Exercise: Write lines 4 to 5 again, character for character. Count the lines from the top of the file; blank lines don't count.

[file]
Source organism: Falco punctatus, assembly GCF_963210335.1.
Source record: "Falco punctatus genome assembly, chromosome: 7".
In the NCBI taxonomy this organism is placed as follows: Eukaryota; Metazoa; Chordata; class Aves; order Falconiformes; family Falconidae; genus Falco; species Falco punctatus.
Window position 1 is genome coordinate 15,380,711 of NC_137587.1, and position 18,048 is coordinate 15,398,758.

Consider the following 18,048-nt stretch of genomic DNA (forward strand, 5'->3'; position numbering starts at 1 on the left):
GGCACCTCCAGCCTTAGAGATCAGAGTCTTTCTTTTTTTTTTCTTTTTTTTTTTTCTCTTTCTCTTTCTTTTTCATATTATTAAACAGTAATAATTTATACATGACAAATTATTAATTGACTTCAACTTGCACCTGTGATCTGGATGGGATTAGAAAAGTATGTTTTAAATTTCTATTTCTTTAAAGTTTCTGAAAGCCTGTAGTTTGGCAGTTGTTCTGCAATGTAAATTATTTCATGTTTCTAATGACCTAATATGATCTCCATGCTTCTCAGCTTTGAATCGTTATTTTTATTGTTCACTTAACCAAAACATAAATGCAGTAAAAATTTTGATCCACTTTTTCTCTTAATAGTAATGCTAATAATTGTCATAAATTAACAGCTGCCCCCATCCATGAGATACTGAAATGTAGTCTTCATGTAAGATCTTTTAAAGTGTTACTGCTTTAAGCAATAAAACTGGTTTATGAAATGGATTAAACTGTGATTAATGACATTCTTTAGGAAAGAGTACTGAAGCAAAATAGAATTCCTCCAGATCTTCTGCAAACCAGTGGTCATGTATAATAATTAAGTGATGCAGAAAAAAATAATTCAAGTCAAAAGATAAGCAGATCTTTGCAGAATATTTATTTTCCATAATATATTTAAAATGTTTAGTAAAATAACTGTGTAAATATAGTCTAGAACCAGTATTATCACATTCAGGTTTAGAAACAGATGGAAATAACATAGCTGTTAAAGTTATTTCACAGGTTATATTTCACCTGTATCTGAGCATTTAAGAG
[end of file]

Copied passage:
Window position 1 is genome coordinate 15,380,711 of NC_137587.1, and position 18,048 is coordinate 15,398,758.

Consider the following 18,048-nt stretch of genomic DNA (forward strand, 5'->3'; position numbering starts at 1 on the left):